Torah:Shemini (Leviticus 9:1-11:47)Haftarah: (II Samuel 6:1-7:17)
The Torah portion is about Moses instructing Aaron and his sons Nadav and Avihu concerning offerings for atonement of sins. Nadav and Avihu bring unauthorized fire offerings of their own, and G-d punishes them with death. G-d tells Moses and Aaron which foods are permitted and forbidden to be eaten.
The Torah parsha of the punishment of Nadav and Avihu appears to be severe, however they were told all requirements of offerings to G-d that are permitted. They were overstepping their father, Aaron the Kohen Gadol (High Priest). Aaron’s sons showed disrespect not only to their father but to G-d.
The Sidur/portions from the Torah:
The Eternal spoke to Aaron, saying; Drink no wine or other intoxicant, you or your sons [The Kohanim, the priests], when you enter the Ohel Moed/ Tent of Meeting… for you must distinguish between the Holy and the Ordinary. (Leviticus 10:8-20)
Many commentators were confused about this prohibition against drinking. Here was their problem. Wine in Judaism is part of the joy of celebration and worship. Wine accompanies every Shabbat and Festival meal at Kiddush, it is part of the wedding ceremony, and on Passover Jews drink 4 cups, not one. We drink on those occasions to help build the proper spirit. We read in Psalms 19:9, “The commands of the Eternal are just, rejoicing the heart.” One would think that when Kohen offers sacrifices to G-d, they should be offered in a spirit of joy and celebration. Now, if ordinary Jews drink wine at our Jewish celebrations, why weren’t the Kohanim allowed to do the same at their celebrations?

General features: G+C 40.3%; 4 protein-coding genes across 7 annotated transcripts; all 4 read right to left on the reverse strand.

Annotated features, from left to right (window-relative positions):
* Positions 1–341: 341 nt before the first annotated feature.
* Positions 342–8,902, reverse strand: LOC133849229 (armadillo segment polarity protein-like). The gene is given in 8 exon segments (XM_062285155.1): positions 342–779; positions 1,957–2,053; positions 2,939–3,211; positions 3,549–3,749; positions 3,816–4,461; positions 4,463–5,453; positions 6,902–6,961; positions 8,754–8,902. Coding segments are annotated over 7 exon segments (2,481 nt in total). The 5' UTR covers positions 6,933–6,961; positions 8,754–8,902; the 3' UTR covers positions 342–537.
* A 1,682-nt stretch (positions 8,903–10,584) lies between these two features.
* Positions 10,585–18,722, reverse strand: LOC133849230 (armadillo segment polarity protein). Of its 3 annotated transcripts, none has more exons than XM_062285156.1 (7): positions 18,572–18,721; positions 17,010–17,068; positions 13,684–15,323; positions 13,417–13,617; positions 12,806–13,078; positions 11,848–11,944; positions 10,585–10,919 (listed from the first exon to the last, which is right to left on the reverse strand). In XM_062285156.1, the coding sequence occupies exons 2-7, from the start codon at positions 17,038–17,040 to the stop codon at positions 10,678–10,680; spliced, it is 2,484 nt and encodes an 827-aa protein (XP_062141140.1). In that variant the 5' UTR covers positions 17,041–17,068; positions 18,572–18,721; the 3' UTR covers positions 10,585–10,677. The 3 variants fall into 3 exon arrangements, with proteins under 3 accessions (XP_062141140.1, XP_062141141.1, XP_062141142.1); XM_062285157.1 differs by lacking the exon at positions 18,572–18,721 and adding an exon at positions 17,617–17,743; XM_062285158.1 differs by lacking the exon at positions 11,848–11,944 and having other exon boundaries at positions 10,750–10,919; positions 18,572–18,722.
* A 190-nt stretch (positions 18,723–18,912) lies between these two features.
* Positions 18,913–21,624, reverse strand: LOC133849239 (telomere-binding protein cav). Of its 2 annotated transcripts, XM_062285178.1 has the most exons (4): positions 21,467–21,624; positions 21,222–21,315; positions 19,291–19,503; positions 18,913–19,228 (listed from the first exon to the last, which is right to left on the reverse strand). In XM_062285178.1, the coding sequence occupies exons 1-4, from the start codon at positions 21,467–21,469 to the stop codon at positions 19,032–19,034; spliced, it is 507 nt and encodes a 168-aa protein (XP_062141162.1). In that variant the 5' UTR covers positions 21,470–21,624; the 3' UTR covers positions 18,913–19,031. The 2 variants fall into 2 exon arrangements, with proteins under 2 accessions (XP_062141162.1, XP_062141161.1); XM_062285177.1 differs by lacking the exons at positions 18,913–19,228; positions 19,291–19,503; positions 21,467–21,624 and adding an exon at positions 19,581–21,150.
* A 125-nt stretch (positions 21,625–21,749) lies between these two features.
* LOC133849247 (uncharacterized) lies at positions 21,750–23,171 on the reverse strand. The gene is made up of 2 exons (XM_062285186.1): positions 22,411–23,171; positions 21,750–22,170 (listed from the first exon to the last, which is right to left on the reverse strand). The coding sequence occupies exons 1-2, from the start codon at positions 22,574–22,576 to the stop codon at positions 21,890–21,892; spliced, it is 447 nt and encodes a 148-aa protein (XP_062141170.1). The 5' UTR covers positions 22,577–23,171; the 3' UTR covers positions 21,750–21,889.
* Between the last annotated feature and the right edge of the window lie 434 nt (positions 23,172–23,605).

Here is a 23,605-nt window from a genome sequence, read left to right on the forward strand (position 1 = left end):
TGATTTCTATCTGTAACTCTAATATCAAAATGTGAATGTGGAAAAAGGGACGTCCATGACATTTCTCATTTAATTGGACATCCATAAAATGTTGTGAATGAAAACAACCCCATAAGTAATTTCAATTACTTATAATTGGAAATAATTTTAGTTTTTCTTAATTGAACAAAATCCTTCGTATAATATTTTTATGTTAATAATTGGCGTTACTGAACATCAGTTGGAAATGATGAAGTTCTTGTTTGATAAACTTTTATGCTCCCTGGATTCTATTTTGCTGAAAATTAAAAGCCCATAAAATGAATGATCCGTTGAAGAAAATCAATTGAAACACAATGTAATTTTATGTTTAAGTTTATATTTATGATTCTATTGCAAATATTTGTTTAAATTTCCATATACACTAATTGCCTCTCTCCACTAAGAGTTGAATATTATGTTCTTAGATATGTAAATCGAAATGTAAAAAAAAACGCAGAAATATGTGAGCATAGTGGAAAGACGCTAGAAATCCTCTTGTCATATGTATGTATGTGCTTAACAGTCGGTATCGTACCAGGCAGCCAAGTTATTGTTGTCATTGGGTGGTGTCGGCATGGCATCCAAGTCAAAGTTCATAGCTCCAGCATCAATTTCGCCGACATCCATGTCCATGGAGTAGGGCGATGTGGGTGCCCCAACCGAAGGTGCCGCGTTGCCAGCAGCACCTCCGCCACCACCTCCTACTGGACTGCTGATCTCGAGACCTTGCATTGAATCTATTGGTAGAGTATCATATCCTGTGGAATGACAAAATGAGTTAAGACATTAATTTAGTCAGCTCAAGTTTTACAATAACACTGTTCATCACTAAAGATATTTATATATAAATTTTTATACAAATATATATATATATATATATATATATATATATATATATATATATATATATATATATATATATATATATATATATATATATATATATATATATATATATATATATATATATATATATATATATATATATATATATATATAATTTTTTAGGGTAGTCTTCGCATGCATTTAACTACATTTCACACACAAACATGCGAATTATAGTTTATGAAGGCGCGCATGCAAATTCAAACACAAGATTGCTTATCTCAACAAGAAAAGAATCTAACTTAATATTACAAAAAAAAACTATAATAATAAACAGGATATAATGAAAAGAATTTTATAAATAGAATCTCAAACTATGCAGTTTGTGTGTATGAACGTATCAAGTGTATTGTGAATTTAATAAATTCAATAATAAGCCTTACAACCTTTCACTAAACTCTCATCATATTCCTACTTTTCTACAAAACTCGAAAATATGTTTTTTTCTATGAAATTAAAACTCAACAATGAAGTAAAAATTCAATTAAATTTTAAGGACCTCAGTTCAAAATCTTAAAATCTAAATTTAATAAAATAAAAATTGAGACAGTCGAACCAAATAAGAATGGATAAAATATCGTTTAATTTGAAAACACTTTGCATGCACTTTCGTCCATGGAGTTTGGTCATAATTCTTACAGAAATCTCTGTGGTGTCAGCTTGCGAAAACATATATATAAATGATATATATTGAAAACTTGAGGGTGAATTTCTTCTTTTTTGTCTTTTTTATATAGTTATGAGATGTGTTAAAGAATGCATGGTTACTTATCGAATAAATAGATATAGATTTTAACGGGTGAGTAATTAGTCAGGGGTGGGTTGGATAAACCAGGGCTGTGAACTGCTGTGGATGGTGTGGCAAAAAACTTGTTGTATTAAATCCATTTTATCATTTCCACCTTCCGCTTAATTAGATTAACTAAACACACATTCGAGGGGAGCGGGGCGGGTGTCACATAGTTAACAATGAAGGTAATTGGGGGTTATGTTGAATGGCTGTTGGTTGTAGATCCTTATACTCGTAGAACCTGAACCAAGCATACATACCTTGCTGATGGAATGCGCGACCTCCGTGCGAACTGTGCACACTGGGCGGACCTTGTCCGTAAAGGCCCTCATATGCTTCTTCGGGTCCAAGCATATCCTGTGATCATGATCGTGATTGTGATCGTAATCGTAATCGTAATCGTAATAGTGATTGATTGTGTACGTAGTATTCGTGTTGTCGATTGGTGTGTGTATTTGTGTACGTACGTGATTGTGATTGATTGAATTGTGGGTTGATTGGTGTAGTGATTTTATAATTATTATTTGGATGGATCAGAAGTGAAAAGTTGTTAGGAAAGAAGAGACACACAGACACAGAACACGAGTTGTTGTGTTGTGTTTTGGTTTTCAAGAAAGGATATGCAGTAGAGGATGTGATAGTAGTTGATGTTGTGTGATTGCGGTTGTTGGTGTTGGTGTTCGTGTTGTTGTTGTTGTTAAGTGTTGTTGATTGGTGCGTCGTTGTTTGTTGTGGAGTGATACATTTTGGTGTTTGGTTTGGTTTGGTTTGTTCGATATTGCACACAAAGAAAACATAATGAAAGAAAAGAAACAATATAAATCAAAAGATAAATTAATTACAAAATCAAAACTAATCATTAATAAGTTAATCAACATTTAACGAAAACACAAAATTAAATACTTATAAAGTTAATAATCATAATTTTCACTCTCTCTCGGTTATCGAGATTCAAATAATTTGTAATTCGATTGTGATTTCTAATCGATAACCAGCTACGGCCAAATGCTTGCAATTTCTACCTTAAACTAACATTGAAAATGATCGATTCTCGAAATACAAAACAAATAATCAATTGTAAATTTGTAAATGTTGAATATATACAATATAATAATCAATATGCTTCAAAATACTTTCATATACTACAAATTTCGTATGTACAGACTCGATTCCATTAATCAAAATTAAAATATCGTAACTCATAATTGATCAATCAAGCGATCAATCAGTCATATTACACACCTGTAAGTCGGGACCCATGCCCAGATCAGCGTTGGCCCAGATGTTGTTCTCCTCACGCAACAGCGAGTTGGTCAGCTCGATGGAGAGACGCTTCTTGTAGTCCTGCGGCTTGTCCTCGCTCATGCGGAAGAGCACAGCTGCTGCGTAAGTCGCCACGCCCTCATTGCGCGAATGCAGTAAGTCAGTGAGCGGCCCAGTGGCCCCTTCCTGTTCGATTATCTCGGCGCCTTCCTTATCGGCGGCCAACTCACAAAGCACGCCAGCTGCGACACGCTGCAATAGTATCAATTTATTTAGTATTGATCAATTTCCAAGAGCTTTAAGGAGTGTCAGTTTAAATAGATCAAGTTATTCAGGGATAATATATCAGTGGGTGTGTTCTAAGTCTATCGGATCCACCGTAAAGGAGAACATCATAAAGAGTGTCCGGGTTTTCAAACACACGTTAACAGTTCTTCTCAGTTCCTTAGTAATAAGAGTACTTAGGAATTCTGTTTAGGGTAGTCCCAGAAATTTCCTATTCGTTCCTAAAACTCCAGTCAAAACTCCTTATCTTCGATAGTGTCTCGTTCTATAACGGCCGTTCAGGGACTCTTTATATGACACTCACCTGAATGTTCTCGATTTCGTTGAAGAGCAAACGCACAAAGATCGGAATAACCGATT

A great Hasidic teacher, Rabbi Simcha Bunam of Poland (1767-1827) suggests that when the Kohen serves G-d in the Sanctuary, his joy must be derived totally and completely from the inspiration he derives from his Divine service, not from any artificial intoxicants or stimulants. As the Psalm states, it is the commands of the Eternal that makes the heart happy.
There are many questions of the why’s, and when on this topic of drinking. Does one need to drink wine on religious occasions? Should Jews refrain from drinking wine, and if so how does one make kiddush? If every Jew, even the Levites, may drink wine and rejoice, why not the Kohanim? Drinking wine one must know their limits.
Rabbi Helene Ainbinder